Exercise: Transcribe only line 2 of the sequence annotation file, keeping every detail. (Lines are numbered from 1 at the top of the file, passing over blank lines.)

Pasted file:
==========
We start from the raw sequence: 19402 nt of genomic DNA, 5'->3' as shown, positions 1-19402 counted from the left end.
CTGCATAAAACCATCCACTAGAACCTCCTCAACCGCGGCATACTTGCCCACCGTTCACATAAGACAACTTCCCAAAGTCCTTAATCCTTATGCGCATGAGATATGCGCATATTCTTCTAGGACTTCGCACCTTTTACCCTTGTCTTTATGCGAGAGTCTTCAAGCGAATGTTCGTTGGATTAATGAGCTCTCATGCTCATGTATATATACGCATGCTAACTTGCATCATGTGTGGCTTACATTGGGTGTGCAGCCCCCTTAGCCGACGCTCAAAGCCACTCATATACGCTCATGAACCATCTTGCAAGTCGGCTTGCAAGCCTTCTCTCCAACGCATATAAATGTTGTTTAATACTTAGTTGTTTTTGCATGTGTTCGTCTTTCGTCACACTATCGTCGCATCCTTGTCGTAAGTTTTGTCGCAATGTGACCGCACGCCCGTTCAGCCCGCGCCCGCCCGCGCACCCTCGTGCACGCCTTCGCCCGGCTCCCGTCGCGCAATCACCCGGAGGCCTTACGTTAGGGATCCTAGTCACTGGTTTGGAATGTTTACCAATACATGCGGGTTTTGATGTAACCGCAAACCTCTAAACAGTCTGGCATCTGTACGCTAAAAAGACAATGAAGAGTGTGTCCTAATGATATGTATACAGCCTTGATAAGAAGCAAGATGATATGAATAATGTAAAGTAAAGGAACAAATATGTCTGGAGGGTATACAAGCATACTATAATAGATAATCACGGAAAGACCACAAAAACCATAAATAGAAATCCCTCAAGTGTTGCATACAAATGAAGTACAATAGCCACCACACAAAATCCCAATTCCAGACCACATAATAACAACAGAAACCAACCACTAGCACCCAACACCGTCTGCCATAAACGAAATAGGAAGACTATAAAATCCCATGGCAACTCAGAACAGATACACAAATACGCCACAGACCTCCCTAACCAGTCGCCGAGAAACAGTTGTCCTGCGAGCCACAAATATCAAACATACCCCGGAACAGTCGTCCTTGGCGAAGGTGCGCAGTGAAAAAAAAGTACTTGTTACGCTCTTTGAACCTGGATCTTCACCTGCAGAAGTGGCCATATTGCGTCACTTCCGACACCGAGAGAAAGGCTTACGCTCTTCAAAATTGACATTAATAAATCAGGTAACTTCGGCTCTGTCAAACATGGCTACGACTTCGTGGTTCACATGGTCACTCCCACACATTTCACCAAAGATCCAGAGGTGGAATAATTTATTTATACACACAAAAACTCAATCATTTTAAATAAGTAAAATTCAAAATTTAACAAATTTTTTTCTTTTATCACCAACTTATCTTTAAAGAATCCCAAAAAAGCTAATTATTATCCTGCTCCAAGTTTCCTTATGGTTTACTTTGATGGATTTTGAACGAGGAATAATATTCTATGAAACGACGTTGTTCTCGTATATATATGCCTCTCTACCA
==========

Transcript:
CTGCATAAAACCATCCACTAGAACCTCCTCAACCGCGGCATACTTGCCCACCGTTCACATAAGACAACTTCCCAAAGTCCTTAATCCTTATGCGCATGAGATATGCGCATATTCTTCTAGGACTTCGCACCTTTTACCCTTGTCTTTATGCGAGAGTCTTCAAGCGAATGTTCGTTGGATTAATGAGCTCTCATGCTCATGTATATATACGCATGCTAACTTGCATCATGTGTGGCTTACATTGGGTGTGCAGCCCCCTTAGCCGACGCTCAAAGCCACTCATATACGCTCATGAACCATCTTGCAAGTCGGCTTGCAAGCCTTCTCTCCAACGCATATAAATGTTGTTTAATACTTAGTTGTTTTTGCATGTGTTCGTCTTTCGTCACACTATCGTCGCATCCTTGTCGTAAGTTTTGTCGCAATGTGACCGCACGCCCGTTCAGCCCGCGCCCGCCCGCGCACCCTCGTGCACGCCTTCGCCCGGCTCCCGTCGCGCAATCACCCGGAGGCCTTACGTTAGGGATCCTAGTCACTGGTTTGGAATGTTTACCAATACATGCGGGTTTTGATGTAACCGCAAACCTCTAAACAGTCTGGCATCTGTACGCTAAAAAGACAATGAAGAGTGTGTCCTAATGATATGTATACAGCCTTGATAAGAAGCAAGATGATATGAATAATGTAAAGTAAAGGAACAAATATGTCTGGAGGGTATACAAGCATACTATAATAGATAATCACGGAAAGACCACAAAAACCATAAATAGAAATCCCTCAAGTGTTGCATACAAATGAAGTACAATAGCCACCACACAAAATCCCAATTCCAGACCACATAATAACAACAGAAACCAACCACTAGCACCCAACACCGTCTGCCATAAACGAAATAGGAAGACTATAAAATCCCATGGCAACTCAGAACAGATACACAAATACGCCACAGACCTCCCTAACCAGTCGCCGAGAAACAGTTGTCCTGCGAGCCACAAATATCAAACATACCCCGGAACAGTCGTCCTTGGCGAAGGTGCGCAGTGAAAAAAAAGTACTTGTTACGCTCTTTGAACCTGGATCTTCACCTGCAGAAGTGGCCATATTGCGTCACTTCCGACACCGAGAGAAAGGCTTACGCTCTTCAAAATTGACATTAATAAATCAGGTAACTTCGGCTCTGTCAAACATGGCTACGACTTCGTGGTTCACATGGTCACTCCCACACATTTCACCAAAGATCCAGAGGTGGAATAATTTATTTATACACACAAAAACTCAATCATTTTAAATAAGTAAAATTCAAAATTTAACAAATTTTTTTCTTTTATCACCAACTTATCTTTAAAGAATCCCAAAAAAGCTAATTATTATCCTGCTCCAAGTTTCCTTATGGTTTACTTTGATGGATTTTGAACGAGGAATAATATTCTATGAAACGACGTTGTTCTCGTATATATATGCCTCTCTACCA